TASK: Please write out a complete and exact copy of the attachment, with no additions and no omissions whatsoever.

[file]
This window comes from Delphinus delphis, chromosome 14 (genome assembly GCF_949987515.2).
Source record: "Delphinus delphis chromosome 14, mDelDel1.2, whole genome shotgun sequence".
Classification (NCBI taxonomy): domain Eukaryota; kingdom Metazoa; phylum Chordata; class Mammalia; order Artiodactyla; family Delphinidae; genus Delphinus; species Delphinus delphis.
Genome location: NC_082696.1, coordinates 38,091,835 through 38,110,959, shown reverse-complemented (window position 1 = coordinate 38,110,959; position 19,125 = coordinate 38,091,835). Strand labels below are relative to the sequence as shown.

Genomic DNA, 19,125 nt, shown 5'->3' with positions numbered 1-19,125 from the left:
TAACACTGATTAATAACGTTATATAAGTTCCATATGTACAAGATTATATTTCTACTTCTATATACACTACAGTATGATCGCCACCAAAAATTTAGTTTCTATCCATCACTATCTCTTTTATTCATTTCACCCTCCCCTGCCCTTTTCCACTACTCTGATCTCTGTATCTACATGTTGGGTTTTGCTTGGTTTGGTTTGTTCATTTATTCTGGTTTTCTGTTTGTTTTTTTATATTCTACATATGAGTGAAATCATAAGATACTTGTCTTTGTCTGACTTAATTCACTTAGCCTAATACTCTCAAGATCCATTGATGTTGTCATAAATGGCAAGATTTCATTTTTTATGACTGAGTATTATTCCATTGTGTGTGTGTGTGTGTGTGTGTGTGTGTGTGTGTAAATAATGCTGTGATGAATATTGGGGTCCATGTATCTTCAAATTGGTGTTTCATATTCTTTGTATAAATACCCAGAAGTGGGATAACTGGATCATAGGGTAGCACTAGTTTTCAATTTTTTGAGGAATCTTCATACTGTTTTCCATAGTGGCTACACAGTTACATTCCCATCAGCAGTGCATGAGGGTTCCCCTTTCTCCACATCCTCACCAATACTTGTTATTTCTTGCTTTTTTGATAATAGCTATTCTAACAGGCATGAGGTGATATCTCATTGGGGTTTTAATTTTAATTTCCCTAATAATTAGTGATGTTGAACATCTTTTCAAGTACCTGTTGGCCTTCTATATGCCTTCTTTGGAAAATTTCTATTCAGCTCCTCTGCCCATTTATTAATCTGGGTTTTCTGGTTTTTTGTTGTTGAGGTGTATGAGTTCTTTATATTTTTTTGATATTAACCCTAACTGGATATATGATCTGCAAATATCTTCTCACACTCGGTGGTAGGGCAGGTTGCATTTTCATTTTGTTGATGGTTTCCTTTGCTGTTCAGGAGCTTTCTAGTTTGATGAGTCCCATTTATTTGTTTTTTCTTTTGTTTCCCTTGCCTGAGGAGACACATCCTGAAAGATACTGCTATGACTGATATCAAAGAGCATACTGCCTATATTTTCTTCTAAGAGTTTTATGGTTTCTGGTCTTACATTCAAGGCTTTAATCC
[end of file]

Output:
This window comes from Delphinus delphis, chromosome 14 (genome assembly GCF_949987515.2).
Source record: "Delphinus delphis chromosome 14, mDelDel1.2, whole genome shotgun sequence".
Classification (NCBI taxonomy): domain Eukaryota; kingdom Metazoa; phylum Chordata; class Mammalia; order Artiodactyla; family Delphinidae; genus Delphinus; species Delphinus delphis.
Genome location: NC_082696.1, coordinates 38,091,835 through 38,110,959, shown reverse-complemented (window position 1 = coordinate 38,110,959; position 19,125 = coordinate 38,091,835). Strand labels below are relative to the sequence as shown.

Genomic DNA, 19,125 nt, shown 5'->3' with positions numbered 1-19,125 from the left:
TAACACTGATTAATAACGTTATATAAGTTCCATATGTACAAGATTATATTTCTACTTCTATATACACTACAGTATGATCGCCACCAAAAATTTAGTTTCTATCCATCACTATCTCTTTTATTCATTTCACCCTCCCCTGCCCTTTTCCACTACTCTGATCTCTGTATCTACATGTTGGGTTTTGCTTGGTTTGGTTTGTTCATTTATTCTGGTTTTCTGTTTGTTTTTTTATATTCTACATATGAGTGAAATCATAAGATACTTGTCTTTGTCTGACTTAATTCACTTAGCCTAATACTCTCAAGATCCATTGATGTTGTCATAAATGGCAAGATTTCATTTTTTATGACTGAGTATTATTCCATTGTGTGTGTGTGTGTGTGTGTGTGTGTGTGTGTGTAAATAATGCTGTGATGAATATTGGGGTCCATGTATCTTCAAATTGGTGTTTCATATTCTTTGTATAAATACCCAGAAGTGGGATAACTGGATCATAGGGTAGCACTAGTTTTCAATTTTTTGAGGAATCTTCATACTGTTTTCCATAGTGGCTACACAGTTACATTCCCATCAGCAGTGCATGAGGGTTCCCCTTTCTCCACATCCTCACCAATACTTGTTATTTCTTGCTTTTTTGATAATAGCTATTCTAACAGGCATGAGGTGATATCTCATTGGGGTTTTAATTTTAATTTCCCTAATAATTAGTGATGTTGAACATCTTTTCAAGTACCTGTTGGCCTTCTATATGCCTTCTTTGGAAAATTTCTATTCAGCTCCTCTGCCCATTTATTAATCTGGGTTTTCTGGTTTTTTGTTGTTGAGGTGTATGAGTTCTTTATATTTTTTTGATATTAACCCTAACTGGATATATGATCTGCAAATATCTTCTCACACTCGGTGGTAGGGCAGGTTGCATTTTCATTTTGTTGATGGTTTCCTTTGCTGTTCAGGAGCTTTCTAGTTTGATGAGTCCCATTTATTTGTTTTTTCTTTTGTTTCCCTTGCCTGAGGAGACACATCCTGAAAGATACTGCTATGACTGATATCAAAGAGCATACTGCCTATATTTTCTTCTAAGAGTTTTATGGTTTCTGGTCTTACATTCAAGGCTTTAATCC